By Brain Sharp
As the two boys sparred inside the Aquinas Institute gymnasium, Dave Robertson watched ringside, offering encouragement and coaching to his son: “Get out of the corner! Keep your hands up!”
His son, 15-year-old Mike Robertson, is a third-year boxer at Aquinas Institute, which claims to have the only in-house high school boxing program in the country.
This week, young Robertson and most of his teammates were fitted with high-tech headbands, equipped with sensors that help coaches, trainers and parents evaluate the blows students receive each time they step in the ring. The Linx IAS, a product of Rochester-based BlackBox Biometrics, is one of many such wearable technologies flooding the market.
The sophisticated technology is another tool for helping protect athletes and refine their training — highlighting, for example, which boxers take the most hits to the head, and thus need to work on keeping their hands up. But when it comes to integrating technology, sport and health science, gaps remain.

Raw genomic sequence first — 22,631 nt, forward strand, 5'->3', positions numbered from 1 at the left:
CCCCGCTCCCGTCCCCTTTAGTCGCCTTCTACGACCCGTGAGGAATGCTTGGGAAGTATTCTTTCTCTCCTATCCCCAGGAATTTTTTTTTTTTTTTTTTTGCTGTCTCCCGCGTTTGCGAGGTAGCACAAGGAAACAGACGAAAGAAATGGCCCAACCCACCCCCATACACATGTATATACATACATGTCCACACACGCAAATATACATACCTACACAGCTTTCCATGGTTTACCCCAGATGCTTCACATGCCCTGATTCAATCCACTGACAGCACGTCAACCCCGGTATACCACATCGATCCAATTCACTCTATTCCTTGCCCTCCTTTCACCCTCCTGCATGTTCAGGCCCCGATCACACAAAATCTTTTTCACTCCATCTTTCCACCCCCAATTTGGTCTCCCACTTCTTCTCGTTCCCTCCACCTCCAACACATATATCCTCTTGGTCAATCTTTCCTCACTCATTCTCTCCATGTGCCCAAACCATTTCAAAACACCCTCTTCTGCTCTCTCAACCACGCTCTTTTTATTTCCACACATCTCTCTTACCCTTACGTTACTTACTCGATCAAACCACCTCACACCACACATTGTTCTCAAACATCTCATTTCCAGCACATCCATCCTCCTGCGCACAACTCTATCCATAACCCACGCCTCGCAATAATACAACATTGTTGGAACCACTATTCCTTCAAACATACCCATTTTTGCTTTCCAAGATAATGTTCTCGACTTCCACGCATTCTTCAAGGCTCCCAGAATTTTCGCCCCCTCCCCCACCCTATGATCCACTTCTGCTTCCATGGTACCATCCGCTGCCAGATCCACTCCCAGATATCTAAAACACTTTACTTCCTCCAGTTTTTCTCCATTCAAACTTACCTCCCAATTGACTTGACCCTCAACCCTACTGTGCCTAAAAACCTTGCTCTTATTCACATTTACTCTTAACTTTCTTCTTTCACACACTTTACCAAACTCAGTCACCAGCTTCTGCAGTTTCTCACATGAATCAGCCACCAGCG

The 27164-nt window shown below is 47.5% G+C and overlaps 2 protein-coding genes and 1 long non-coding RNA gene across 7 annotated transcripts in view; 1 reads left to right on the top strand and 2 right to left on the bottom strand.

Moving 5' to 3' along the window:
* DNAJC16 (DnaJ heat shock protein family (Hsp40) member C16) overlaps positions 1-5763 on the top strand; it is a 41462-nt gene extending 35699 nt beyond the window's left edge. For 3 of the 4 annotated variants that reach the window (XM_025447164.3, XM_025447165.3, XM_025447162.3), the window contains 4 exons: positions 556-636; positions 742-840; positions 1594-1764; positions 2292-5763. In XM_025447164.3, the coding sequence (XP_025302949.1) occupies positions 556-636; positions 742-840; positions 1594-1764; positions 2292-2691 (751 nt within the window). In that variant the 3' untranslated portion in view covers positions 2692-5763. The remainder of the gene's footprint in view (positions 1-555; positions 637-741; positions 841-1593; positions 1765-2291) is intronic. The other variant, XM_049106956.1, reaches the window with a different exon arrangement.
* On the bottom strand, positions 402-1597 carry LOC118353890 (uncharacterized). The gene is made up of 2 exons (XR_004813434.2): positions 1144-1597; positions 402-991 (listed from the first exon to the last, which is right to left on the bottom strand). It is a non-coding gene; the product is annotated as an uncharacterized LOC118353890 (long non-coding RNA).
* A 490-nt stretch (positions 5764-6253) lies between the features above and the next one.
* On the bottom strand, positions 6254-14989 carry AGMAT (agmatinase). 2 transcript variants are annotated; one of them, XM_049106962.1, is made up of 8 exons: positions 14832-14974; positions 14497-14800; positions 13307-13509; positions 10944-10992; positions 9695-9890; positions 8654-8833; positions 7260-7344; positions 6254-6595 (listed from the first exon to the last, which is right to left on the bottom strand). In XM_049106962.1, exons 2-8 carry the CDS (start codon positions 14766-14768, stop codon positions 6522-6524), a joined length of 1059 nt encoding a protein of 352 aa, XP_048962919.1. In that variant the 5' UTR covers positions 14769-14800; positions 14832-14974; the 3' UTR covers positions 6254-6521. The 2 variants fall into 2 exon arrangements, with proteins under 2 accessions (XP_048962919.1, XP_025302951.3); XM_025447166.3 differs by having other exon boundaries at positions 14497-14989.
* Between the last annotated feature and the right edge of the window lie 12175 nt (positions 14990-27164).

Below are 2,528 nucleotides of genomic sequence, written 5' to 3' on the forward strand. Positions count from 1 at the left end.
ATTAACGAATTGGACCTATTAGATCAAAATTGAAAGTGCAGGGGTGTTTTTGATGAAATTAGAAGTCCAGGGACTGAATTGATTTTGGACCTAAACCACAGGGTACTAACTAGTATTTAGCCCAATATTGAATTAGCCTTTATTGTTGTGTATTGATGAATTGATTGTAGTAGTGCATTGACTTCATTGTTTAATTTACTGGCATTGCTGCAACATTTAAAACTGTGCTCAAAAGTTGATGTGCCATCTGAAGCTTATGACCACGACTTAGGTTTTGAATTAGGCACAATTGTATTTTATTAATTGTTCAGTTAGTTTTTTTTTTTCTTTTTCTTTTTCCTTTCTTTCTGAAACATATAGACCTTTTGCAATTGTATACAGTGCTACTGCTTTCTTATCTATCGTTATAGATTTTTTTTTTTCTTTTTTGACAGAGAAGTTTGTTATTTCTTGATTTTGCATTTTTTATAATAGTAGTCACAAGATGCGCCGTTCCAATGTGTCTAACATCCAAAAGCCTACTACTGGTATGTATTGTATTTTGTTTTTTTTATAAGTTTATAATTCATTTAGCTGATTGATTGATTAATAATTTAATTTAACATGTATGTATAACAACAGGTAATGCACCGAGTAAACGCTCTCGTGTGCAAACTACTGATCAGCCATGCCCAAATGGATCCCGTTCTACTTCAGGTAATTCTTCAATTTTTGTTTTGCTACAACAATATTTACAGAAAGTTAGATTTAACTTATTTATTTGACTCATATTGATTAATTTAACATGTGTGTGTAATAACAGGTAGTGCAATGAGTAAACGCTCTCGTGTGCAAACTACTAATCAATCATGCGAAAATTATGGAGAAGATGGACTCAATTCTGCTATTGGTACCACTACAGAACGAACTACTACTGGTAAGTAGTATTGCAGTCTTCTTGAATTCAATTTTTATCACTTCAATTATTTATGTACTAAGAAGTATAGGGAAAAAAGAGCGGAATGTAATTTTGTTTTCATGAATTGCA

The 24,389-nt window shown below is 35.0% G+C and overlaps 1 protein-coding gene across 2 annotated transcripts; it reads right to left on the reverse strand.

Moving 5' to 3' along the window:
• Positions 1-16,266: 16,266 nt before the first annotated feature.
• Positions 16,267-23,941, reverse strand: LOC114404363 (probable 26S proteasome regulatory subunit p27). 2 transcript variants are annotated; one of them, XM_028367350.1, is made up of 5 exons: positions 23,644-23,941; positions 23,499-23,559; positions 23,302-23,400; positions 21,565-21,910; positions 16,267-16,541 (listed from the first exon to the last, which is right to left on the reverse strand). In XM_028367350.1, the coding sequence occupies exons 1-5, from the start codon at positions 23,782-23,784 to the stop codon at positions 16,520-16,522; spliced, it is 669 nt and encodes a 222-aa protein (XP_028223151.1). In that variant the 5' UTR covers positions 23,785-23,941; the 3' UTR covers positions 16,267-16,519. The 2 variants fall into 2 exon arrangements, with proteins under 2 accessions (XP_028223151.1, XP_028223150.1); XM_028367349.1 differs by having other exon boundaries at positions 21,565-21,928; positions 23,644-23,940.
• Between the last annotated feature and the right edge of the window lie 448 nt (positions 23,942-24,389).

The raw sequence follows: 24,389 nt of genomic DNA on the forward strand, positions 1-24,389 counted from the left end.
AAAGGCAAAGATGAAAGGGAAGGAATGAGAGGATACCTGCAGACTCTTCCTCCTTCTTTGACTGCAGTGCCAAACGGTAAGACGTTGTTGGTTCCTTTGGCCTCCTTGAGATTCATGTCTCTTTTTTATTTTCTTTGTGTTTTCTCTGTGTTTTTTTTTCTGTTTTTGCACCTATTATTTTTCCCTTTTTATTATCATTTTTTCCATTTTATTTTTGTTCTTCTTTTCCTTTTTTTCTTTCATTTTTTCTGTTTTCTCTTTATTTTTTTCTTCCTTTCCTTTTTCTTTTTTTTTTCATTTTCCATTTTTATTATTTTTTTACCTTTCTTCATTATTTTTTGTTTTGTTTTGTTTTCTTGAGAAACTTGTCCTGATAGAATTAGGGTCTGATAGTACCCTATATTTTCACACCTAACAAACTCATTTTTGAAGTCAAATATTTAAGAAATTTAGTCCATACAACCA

“We are still, as a scientific field, trying to establish a relationship between hits to the head and something bad to the brain,” said Dr. Jeffrey Bazarian, who has served as an adviser to BlackBox and is an emergency medicine professor with a concussion and research program at the University of Rochester Medical Center.
“It is tempting to think about this like cigarette smoking (increasing the risk of lung cancer). … But it’s not a one-to-one relationship. It gets complicated,” he said. “I don’t think anybody knows how this information is supposed to be used.”
Lightweight and about the size of a stick of gum, the Linx Impact Assessment System can be slipped into a custom headband or skullcap to be worn with almost any sport. Other companies are marketing clips, patches and helmet inserts.
The technology can help coaches coach better, and medical professionals assess an athlete’s condition. But Linx IAS and these other sensors are not medical devices and cannot prevent concussions.
Beyond tallying the number and magnitude of blows, the sensors record head movement to show where and how each hit is absorbed. Data is relayed in real time to a smartphone or tablet app. With the Linx, each blow is measured in degree of force from 1 to 100, color-coded (green is low impact, yellow is medium, and red is high), tabulated and tracked by individual across sports and over time. In addition to big hits, there is concern about the cumulative effect of repeated hits.